While certainly the most ambitious program of the group, GnuCash was also the most difficult to install. The documentation does state which programs and libraries are required by GnuCash, and I had better luck installing GnuCash on a Red Hat 6.1 system than a SuSE 6.1 system. The dependence on so many external programs and the difficulty of importing QIF files are the main problems with GnuCash.


The final program I looked at was gAcc version 0.7.1. gAcc requires the GTK+ toolkit, version 1.2.2 or later, to be installed. I found it relatively easy to compile the sources and install this program, but I did have to copy a few files manually before it would run.

gAcc’s layout is similar to that of GnuCash, with a main account list (see Figure 6) and separate ledger windows, but you can work with only one account at a time. gAcc is from Europe and offers better support for European dates and currency than the other programs I tested. You can set these options from the “Preferences” dialogs.







Figure 6. gAcc

Entering and editing transactions is not as user friendly in gAcc as it is in the other programs. There is no keyboard shortcut for adding new entries and no auto-complete feature for the payee. Categories, actions and accounts are available from a drop-down list so you do not have to remember them. One quirk with the transaction entry is you have to delete the “$” in the amount text box or $0 shows in the ledger, no matter what you enter.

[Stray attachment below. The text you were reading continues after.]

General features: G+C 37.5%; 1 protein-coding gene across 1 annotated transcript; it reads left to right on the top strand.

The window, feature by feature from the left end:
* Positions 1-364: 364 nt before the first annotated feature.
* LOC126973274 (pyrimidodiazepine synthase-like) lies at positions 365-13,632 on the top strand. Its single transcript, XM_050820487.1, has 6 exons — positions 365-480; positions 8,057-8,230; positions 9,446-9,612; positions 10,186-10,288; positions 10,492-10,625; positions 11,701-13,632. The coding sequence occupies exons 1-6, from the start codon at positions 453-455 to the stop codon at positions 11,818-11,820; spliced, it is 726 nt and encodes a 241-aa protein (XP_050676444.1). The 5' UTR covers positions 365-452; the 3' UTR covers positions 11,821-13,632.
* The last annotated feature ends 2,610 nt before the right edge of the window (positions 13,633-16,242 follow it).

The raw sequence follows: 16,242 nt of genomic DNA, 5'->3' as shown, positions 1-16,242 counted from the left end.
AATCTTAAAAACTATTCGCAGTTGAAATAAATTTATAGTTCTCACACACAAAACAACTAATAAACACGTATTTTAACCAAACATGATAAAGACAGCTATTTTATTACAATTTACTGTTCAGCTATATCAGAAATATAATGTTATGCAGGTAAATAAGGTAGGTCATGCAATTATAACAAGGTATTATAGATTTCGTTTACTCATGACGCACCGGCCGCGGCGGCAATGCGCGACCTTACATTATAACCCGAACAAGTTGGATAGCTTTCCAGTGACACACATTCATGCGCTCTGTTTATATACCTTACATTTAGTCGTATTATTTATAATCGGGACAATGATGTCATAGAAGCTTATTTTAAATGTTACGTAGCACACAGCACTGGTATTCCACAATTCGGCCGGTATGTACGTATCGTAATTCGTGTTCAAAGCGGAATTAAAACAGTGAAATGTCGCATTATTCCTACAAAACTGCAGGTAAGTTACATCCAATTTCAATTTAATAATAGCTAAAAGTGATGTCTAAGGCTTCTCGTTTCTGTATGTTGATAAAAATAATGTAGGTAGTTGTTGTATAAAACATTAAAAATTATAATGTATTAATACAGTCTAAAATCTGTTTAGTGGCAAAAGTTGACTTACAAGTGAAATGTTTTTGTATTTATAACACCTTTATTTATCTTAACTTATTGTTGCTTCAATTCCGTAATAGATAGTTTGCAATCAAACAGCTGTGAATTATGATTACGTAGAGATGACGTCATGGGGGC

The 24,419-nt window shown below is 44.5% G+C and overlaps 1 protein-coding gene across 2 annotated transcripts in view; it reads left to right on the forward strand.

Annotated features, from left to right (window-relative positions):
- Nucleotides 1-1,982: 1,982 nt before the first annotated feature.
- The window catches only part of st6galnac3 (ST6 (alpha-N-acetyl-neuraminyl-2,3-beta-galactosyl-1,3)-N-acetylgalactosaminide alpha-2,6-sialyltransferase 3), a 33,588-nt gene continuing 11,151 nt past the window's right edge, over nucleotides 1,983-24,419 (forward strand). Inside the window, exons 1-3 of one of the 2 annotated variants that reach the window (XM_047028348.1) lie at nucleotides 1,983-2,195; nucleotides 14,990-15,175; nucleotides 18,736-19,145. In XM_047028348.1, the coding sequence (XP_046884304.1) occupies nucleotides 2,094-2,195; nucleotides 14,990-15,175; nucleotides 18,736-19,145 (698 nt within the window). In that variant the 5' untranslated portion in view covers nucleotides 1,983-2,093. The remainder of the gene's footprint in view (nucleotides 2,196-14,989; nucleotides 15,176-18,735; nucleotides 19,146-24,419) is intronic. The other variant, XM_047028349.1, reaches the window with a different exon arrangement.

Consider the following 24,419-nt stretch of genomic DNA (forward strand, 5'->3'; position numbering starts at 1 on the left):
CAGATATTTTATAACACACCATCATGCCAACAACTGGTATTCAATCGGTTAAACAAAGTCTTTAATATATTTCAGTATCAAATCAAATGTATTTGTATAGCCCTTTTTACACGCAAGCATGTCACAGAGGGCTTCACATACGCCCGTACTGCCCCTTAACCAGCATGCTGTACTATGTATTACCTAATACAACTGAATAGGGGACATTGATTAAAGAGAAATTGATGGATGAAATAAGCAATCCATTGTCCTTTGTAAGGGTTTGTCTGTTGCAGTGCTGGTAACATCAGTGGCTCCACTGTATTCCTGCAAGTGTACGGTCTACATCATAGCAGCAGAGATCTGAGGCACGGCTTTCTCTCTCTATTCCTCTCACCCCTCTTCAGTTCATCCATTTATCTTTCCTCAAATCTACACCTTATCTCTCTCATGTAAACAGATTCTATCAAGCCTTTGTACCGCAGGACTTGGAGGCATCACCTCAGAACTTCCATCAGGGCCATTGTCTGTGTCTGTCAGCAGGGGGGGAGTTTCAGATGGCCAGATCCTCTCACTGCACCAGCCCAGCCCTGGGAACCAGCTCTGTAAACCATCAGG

gAcc handles only checking and savings accounts. You can create categories to keep track of your transactions. At this time, it does not offer any reports or graphs, but these features are listed in the TODO file to be added in later versions. There is also no ability to import QIF files.

I originally tried version 0.7 and ran into a few problems with the source tarfiles and the preferences dialog. I sent a note to the authors and received a prompt reply from them. Shortly after that, version 0.7.1 was released and the problems were fixed. This was a very pleasant experience and a tribute to the authors.


I found cbb a very simple program to install and use, but it is limited to simple finances. Moneydance is the most Quicken-like in appearance and it also did the best job of reading my QIF files, but it ran slowly on my system. QHacc offers the ability to work with checking and savings accounts without much overhead. GnuCash is the most difficult to install, but supports the greatest variety of accounts. gAcc handles European dates and currency symbols natively, but can also be set up for American symbols.

There is certainly no lack of financial programs available for Linux at this time. If you have simple finances and do not mind entering data by hand, one of these packages should work for you. If your financial needs are complex or you want to move away from an existing Quicken system, you have a more difficult choice. At this time, there is no exact Linux replacement for Quicken, but I am sure this is only temporary as these programs continue to mature and improve.

email: rkrause@netperson.net

Ralph Krause (rkrause@netperson.net) lives in southeastern Michigan and divides his time among computers, reading and taking care of four dogs. He has been using Linux for over a year.